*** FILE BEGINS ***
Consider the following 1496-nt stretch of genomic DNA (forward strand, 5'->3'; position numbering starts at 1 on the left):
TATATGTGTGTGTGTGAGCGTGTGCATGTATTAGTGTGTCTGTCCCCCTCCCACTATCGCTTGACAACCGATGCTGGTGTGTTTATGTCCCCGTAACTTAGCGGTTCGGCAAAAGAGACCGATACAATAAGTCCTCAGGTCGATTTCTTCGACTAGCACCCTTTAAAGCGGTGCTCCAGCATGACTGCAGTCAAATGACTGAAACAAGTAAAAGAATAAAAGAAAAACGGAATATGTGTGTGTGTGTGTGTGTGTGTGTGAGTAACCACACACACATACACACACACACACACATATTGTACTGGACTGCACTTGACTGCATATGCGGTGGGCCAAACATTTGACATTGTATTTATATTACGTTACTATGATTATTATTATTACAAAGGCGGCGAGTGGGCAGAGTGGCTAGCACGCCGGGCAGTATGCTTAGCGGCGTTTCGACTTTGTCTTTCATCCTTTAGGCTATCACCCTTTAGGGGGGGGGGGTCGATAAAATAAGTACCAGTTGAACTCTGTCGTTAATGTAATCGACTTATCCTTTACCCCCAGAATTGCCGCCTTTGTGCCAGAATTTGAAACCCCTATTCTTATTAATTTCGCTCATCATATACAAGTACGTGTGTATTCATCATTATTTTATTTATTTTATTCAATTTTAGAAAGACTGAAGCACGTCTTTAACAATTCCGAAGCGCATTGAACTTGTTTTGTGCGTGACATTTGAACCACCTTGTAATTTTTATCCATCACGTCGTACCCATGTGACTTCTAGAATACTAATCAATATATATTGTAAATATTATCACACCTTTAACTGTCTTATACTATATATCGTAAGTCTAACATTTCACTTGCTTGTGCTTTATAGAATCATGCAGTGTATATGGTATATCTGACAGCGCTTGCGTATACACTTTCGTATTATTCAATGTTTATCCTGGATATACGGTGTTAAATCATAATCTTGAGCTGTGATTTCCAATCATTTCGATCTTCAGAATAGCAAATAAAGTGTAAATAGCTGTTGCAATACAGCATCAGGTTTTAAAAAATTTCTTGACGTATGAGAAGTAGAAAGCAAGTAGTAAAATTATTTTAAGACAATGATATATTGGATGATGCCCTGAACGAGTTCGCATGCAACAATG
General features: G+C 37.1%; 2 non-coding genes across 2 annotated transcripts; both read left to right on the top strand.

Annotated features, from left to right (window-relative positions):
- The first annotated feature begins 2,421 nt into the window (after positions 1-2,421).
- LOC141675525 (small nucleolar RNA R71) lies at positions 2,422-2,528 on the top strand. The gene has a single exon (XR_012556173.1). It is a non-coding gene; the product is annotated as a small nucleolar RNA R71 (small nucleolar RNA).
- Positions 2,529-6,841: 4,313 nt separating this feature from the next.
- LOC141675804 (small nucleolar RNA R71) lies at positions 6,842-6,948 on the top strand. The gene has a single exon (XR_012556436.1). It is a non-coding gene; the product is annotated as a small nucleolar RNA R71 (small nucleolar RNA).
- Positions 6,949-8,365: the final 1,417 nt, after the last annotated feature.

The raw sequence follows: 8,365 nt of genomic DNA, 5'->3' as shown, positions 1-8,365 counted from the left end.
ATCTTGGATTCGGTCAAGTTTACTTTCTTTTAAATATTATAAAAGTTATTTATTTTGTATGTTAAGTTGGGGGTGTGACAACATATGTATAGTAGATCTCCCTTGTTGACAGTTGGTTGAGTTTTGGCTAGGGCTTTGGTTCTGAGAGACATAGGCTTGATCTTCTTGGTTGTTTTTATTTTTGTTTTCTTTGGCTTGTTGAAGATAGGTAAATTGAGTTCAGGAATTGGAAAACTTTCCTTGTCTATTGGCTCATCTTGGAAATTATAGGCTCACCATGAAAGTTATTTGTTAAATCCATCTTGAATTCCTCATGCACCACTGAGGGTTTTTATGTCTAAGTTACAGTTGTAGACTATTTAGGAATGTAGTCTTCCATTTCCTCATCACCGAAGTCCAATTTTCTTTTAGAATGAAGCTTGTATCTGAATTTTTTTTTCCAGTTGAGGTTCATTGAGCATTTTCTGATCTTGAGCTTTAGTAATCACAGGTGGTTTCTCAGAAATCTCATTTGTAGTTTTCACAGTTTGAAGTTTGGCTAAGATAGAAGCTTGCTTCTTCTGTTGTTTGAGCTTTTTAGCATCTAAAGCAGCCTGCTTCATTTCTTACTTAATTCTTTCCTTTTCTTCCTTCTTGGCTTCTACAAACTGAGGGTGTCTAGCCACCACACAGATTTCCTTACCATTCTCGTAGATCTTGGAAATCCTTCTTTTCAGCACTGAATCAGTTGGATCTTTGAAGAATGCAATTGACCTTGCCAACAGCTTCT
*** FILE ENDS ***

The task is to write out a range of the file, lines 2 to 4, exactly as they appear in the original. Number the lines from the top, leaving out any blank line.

TATATGTGTGTGTGTGAGCGTGTGCATGTATTAGTGTGTCTGTCCCCCTCCCACTATCGCTTGACAACCGATGCTGGTGTGTTTATGTCCCCGTAACTTAGCGGTTCGGCAAAAGAGACCGATACAATAAGTCCTCAGGTCGATTTCTTCGACTAGCACCCTTTAAAGCGGTGCTCCAGCATGACTGCAGTCAAATGACTGAAACAAGTAAAAGAATAAAAGAAAAACGGAATATGTGTGTGTGTGTGTGTGTGTGTGTGAGTAACCACACACACATACACACACACACACACATATTGTACTGGACTGCACTTGACTGCATATGCGGTGGGCCAAACATTTGACATTGTATTTATATTACGTTACTATGATTATTATTATTACAAAGGCGGCGAGTGGGCAGAGTGGCTAGCACGCCGGGCAGTATGCTTAGCGGCGTTTCGACTTTGTCTTTCATCCTTTAGGCTATCACCCTTTAGGGGGGGGGGGTCGATAAAATAAGTACCAGTTGAACTCTGTCGTTAATGTAATCGACTTATCCTTTACCCCCAGAATTGCCGCCTTTGTGCCAGAATTTGAAACCCCTATTCTTATTAATTTCGCTCATCATATACAAGTACGTGTGTATTCATCATTATTTTATTTATTTTATTCAATTTTAGAAAGACTGAAGCACGTCTTTAACAATTCCGAAGCGCATTGAACTTGTTTTGTGCGTGACATTTGAACCACCTTGTAATTTTTATCCATCACGTCGTACCCATGTGACTTCTAGAATACTAATCAATATATATTGTAAATATTATCACACCTTTAACTGTCTTATACTATATATCGTAAGTCTAACATTTCACTTGCTTGTGCTTTATAGAATCATGCAGTGTATATGGTATATCTGACAGCGCTTGCGTATACACTTTCGTATTATTCAATGTTTATCCTGGATATACGGTGTTAAATCATAATCTTGAGCTGTGATTTCCAATCATTTCGATCTTCAGAATAGCAAATAAAGTGTAAATAGCTGTTGCAATACAGCATCAGGTTTTAAAAAATTTCTTGACGTATGAGAAGTAGAAAGCAAGTAGTAAAATTATTTTAAGACAATGATATATTGGATGATGCCCTGAACGAGTTCGCATGCAACAATG
General features: G+C 37.1%; 2 non-coding genes across 2 annotated transcripts; both read left to right on the top strand.

Annotated features, from left to right (window-relative positions):